Transforming science education through research-driven innovation

“Inside the Classroom” with Rachel Buckley

April 22, 2020

Image: Rachel Buckley

Meet Rachel Buckley, a 7th grade science teacher at Knox Trail Middle School in Spencer, Massachusetts. As a field test participant, she played an invaluable role in helping BSCS Science Learning launch our new Invitations to Inquiry with FieldScope. These Inquiries are designed to help middle and high school students work with citizen science data from projects hosted on FieldScope.

Why did you become a teacher, and where are you now?

I always knew I was going to be a teacher. In first grade, my teacher told my parents that she thought I would end up teaching, but they already knew that because I spent my free time playing school with my younger sister. The road to science teacher was less obvious, because I didn’t have a lot of great science opportunities in high school. It seemed boring and dry to me. That changed in college when I found some awesome professors, and now I try to infuse my love and excitement for science into my 7th grade classroom in Spencer, Massachusetts.

How did you become familiar with BSCS Science Learning?

I have a tendency to sign up for every science professional development email list I can find. I had been looking into OpenSciEd for my school and I believe an email later came with the opportunity to work with BSCS Science Learning, and I am very glad that I did!

Tell us about your experience teaching the Invitations to Inquiry. Any highlights or “AHA” moments? How were your students’ experiences working with data?

The part of the NGSS practice Analyzing and Interpreting Data that talks about large data sets has always been one of the hardest things for me to teach. Using the data in the Invitations to Inquiry lessons made this easy for me and the students. At first they looked at the amount of data with wide eyes but once we went through how to actually use the data, it became much easier. By the end the students were able to manipulate the tables to find specific information that a week before they would have thought impossible.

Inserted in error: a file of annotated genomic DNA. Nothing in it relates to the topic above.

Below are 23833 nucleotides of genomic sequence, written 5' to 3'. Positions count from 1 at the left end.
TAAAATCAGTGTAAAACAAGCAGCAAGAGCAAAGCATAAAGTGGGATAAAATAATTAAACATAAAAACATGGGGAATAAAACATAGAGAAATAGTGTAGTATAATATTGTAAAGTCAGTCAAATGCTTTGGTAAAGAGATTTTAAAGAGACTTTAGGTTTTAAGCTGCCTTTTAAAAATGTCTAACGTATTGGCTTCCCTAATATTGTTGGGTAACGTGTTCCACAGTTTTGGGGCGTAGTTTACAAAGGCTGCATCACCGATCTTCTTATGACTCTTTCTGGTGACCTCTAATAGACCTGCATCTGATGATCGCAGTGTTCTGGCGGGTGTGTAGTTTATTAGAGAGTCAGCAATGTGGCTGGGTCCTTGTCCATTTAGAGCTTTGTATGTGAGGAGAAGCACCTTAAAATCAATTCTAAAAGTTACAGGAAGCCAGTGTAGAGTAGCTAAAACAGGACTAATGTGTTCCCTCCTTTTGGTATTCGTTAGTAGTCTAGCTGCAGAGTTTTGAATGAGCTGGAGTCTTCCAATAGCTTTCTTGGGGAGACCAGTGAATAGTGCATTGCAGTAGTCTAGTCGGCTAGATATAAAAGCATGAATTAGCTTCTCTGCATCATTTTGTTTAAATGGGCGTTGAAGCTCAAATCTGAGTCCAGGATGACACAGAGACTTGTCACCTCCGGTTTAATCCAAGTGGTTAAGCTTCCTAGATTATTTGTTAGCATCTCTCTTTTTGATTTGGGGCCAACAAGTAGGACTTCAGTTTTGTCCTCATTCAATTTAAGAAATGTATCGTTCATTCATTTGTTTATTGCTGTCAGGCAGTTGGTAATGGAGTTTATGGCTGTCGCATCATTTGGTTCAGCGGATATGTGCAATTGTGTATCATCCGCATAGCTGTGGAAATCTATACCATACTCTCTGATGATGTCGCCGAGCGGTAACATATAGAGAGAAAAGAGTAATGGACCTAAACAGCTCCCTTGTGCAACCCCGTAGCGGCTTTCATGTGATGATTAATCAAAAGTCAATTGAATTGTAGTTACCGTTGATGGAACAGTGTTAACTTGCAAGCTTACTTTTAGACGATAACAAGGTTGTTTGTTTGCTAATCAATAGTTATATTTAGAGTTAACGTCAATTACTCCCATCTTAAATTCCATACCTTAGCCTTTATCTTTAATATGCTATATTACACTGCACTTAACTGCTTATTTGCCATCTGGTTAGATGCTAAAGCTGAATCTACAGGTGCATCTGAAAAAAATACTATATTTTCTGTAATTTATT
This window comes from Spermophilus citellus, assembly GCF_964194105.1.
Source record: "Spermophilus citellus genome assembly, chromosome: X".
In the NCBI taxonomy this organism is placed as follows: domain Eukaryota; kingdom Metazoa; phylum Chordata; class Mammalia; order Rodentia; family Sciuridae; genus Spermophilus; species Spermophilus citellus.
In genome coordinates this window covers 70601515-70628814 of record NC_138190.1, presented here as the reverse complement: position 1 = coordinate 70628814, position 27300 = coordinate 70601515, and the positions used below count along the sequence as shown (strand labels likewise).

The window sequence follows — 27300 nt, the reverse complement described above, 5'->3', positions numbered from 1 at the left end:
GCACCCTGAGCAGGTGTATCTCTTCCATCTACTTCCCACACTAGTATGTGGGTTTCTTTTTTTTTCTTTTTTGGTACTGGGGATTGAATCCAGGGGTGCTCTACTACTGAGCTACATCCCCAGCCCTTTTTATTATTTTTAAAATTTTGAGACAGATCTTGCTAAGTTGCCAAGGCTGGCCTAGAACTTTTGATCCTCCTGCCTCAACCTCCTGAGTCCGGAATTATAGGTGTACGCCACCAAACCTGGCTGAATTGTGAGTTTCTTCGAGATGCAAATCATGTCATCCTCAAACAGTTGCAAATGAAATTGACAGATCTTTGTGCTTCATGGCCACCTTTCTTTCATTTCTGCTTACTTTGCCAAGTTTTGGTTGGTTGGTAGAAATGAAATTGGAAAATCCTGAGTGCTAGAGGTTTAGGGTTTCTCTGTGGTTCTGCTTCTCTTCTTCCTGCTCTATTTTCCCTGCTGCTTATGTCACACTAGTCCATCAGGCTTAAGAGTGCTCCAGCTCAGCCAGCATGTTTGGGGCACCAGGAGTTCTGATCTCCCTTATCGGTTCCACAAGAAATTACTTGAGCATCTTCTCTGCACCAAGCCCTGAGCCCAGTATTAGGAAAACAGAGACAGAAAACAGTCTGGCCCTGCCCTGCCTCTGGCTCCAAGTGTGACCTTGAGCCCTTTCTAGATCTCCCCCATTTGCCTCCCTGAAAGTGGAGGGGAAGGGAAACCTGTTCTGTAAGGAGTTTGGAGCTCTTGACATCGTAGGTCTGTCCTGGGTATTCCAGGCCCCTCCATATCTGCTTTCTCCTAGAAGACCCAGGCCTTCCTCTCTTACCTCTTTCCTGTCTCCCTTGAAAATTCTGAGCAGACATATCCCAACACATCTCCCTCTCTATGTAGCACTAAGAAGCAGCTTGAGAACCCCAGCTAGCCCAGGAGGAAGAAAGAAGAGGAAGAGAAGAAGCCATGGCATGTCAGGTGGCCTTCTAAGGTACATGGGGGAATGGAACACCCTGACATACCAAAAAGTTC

Which Inquiry are you most excited to try next and why?

I teach watersheds and human impacts on our water cycle, so I would love to try the healthy watershed inquiry! I also have standards about ecosystems and invasive species, so I am looking forward to Frog Symphony and Frog Eat Frog World!

What would you say to a teacher who is thinking about exploring Invitations to Inquiry with middle or high school students?

I would say do it! The lessons are well written, easy to follow and engaging for the students. They are real world examples with actual data which makes it real for the students. The lessons take difficult concepts and present them in meaningful, accessible and engaging ways.

What is one educational resource or tool that you love and cannot live without?

I love Google Classroom. For me, it is a super easy way for kids to stay organized and have all they need in one spot. It also makes it convenient for students to collaborate on work or share things with me!

What excites you most about the future of science education?

Our students. The kids we are teaching now are one day soon going to be the ones out there teaching others about science. As long as we can help get them to buy into scientific literacy, then the entire world will be a better place.